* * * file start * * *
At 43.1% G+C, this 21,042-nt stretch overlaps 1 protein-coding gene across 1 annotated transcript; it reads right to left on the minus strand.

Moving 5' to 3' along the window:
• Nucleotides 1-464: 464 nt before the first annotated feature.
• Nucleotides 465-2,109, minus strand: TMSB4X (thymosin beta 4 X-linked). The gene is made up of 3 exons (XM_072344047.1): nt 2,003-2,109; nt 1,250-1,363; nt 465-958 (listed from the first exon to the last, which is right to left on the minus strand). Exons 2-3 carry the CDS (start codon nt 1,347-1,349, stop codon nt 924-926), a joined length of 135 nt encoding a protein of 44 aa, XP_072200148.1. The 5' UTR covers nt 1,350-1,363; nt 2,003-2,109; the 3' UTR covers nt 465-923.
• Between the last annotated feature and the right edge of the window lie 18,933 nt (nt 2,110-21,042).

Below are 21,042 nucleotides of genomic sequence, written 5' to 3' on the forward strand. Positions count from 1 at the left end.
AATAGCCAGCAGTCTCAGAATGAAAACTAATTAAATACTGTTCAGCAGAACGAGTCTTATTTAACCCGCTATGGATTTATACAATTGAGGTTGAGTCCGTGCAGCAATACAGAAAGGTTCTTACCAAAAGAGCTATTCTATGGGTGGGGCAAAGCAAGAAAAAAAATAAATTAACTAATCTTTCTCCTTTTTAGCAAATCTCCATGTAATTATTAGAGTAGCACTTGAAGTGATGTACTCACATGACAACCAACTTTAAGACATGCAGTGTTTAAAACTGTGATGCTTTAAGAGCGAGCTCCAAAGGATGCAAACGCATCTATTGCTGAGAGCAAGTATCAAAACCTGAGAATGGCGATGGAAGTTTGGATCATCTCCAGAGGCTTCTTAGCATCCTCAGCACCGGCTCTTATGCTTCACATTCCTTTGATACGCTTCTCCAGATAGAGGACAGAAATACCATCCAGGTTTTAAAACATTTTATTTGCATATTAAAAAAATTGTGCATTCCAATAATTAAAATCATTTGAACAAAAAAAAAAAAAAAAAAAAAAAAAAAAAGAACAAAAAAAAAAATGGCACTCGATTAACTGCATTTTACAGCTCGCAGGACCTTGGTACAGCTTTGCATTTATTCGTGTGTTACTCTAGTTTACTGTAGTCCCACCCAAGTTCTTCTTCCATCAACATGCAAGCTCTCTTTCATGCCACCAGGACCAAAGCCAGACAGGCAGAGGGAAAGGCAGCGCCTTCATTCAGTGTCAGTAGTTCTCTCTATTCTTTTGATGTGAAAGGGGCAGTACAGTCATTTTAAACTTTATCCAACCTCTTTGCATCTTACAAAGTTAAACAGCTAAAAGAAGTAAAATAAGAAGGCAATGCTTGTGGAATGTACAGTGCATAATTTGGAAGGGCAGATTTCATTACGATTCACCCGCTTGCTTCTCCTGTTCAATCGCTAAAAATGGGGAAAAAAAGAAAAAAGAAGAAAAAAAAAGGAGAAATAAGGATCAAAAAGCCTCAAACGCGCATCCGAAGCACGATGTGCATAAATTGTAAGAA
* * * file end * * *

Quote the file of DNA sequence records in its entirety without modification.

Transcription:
At 43.1% G+C, this 21,042-nt stretch overlaps 1 protein-coding gene across 1 annotated transcript; it reads right to left on the minus strand.

Moving 5' to 3' along the window:
• Nucleotides 1-464: 464 nt before the first annotated feature.
• Nucleotides 465-2,109, minus strand: TMSB4X (thymosin beta 4 X-linked). The gene is made up of 3 exons (XM_072344047.1): nt 2,003-2,109; nt 1,250-1,363; nt 465-958 (listed from the first exon to the last, which is right to left on the minus strand). Exons 2-3 carry the CDS (start codon nt 1,347-1,349, stop codon nt 924-926), a joined length of 135 nt encoding a protein of 44 aa, XP_072200148.1. The 5' UTR covers nt 1,350-1,363; nt 2,003-2,109; the 3' UTR covers nt 465-923.
• Between the last annotated feature and the right edge of the window lie 18,933 nt (nt 2,110-21,042).

Below are 21,042 nucleotides of genomic sequence, written 5' to 3' on the forward strand. Positions count from 1 at the left end.
AATAGCCAGCAGTCTCAGAATGAAAACTAATTAAATACTGTTCAGCAGAACGAGTCTTATTTAACCCGCTATGGATTTATACAATTGAGGTTGAGTCCGTGCAGCAATACAGAAAGGTTCTTACCAAAAGAGCTATTCTATGGGTGGGGCAAAGCAAGAAAAAAAATAAATTAACTAATCTTTCTCCTTTTTAGCAAATCTCCATGTAATTATTAGAGTAGCACTTGAAGTGATGTACTCACATGACAACCAACTTTAAGACATGCAGTGTTTAAAACTGTGATGCTTTAAGAGCGAGCTCCAAAGGATGCAAACGCATCTATTGCTGAGAGCAAGTATCAAAACCTGAGAATGGCGATGGAAGTTTGGATCATCTCCAGAGGCTTCTTAGCATCCTCAGCACCGGCTCTTATGCTTCACATTCCTTTGATACGCTTCTCCAGATAGAGGACAGAAATACCATCCAGGTTTTAAAACATTTTATTTGCATATTAAAAAAATTGTGCATTCCAATAATTAAAATCATTTGAACAAAAAAAAAAAAAAAAAAAAAAAAAAAAAGAACAAAAAAAAAAATGGCACTCGATTAACTGCATTTTACAGCTCGCAGGACCTTGGTACAGCTTTGCATTTATTCGTGTGTTACTCTAGTTTACTGTAGTCCCACCCAAGTTCTTCTTCCATCAACATGCAAGCTCTCTTTCATGCCACCAGGACCAAAGCCAGACAGGCAGAGGGAAAGGCAGCGCCTTCATTCAGTGTCAGTAGTTCTCTCTATTCTTTTGATGTGAAAGGGGCAGTACAGTCATTTTAAACTTTATCCAACCTCTTTGCATCTTACAAAGTTAAACAGCTAAAAGAAGTAAAATAAGAAGGCAATGCTTGTGGAATGTACAGTGCATAATTTGGAAGGGCAGATTTCATTACGATTCACCCGCTTGCTTCTCCTGTTCAATCGCTAAAAATGGGGAAAAAAAGAAAAAAGAAGAAAAAAAAAGGAGAAATAAGGATCAAAAAGCCTCAAACGCGCATCCGAAGCACGATGTGCATAAATTGTAAGAA